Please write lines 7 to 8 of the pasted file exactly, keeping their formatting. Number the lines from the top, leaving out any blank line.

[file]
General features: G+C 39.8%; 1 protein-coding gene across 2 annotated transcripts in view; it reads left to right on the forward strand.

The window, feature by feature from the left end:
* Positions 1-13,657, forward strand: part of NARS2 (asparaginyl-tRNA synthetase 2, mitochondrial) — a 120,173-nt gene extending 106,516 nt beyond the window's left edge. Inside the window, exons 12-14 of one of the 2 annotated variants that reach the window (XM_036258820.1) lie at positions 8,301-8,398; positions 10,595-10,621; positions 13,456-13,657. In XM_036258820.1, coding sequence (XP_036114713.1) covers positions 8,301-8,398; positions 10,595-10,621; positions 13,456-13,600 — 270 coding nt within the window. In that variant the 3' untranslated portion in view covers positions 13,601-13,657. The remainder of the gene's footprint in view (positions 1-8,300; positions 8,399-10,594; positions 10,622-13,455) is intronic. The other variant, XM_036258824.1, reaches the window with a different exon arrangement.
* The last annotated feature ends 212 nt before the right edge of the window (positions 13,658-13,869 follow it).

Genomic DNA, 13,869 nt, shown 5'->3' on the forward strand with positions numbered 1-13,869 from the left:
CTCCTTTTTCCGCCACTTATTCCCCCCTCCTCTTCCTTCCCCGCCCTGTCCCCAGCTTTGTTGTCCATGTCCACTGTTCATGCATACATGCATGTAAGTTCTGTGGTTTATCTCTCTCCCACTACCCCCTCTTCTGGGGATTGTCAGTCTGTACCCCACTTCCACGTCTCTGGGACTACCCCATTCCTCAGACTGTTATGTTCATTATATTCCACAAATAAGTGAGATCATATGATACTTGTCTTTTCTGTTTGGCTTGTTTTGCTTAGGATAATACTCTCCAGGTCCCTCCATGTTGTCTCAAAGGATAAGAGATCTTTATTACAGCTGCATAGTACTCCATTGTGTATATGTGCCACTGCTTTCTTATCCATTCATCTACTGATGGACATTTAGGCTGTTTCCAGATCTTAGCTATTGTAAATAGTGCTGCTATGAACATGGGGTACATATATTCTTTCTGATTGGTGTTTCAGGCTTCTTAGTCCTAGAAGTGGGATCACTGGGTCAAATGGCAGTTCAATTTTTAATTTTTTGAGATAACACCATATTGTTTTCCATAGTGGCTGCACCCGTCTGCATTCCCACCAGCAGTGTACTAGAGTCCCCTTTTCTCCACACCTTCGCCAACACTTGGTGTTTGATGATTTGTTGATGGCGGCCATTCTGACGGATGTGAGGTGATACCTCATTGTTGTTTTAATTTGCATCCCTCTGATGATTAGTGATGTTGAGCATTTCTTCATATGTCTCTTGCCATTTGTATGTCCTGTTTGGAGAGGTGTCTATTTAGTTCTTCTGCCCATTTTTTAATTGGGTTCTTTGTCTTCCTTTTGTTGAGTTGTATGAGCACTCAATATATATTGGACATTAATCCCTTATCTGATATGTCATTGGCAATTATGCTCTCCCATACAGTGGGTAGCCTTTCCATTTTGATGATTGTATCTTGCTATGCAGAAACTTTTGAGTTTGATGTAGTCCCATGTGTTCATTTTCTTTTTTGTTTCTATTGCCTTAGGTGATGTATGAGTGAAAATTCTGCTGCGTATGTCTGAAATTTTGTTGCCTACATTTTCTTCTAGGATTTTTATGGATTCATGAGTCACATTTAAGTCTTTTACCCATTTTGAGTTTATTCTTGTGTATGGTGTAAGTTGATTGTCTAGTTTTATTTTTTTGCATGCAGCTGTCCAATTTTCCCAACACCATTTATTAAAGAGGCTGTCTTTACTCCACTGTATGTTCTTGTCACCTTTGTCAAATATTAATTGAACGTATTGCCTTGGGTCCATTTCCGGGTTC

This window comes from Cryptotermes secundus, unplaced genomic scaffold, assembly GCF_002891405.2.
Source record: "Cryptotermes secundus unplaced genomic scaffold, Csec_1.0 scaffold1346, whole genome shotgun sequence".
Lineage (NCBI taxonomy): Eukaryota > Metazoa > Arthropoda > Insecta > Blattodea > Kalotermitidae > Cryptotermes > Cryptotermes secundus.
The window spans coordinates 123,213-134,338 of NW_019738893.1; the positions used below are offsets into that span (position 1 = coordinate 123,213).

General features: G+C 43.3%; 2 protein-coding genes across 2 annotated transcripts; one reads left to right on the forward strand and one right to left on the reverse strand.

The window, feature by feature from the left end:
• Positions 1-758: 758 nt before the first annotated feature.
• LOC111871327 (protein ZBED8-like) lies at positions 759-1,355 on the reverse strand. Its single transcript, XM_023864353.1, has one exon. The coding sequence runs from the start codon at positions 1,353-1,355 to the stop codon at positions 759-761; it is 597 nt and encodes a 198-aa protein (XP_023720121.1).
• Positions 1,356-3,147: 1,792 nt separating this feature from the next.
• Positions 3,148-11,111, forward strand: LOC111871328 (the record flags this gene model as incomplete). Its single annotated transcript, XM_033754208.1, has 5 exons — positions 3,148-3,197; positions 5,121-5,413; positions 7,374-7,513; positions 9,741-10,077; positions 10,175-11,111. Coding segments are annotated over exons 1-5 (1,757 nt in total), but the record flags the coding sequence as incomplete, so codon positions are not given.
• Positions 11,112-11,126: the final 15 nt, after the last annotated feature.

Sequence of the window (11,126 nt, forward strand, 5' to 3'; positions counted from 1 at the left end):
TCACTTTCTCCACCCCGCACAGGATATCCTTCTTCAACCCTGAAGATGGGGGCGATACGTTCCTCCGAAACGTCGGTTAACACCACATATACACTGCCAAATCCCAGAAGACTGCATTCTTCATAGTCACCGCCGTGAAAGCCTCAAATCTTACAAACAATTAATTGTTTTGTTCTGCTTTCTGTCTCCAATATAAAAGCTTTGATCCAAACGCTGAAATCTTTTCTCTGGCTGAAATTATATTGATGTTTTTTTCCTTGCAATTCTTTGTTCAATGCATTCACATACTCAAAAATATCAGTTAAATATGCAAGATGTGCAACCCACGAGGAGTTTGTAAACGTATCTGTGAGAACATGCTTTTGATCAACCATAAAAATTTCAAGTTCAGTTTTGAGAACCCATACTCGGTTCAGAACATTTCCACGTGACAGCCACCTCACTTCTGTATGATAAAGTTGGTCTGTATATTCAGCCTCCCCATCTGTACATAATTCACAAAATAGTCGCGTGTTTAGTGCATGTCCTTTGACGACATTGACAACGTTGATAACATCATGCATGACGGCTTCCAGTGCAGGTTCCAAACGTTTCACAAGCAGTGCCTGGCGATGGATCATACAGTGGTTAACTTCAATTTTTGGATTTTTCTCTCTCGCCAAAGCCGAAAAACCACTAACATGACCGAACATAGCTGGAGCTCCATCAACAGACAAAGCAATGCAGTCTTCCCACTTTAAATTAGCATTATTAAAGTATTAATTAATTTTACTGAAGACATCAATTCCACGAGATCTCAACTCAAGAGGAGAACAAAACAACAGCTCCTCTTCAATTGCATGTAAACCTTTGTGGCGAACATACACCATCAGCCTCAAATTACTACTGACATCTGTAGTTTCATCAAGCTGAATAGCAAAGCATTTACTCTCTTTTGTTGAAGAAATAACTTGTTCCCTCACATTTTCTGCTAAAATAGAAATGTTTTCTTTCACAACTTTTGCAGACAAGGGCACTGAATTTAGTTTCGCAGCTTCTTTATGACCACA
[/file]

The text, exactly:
This window comes from Cryptotermes secundus, unplaced genomic scaffold, assembly GCF_002891405.2.
Source record: "Cryptotermes secundus unplaced genomic scaffold, Csec_1.0 scaffold1346, whole genome shotgun sequence".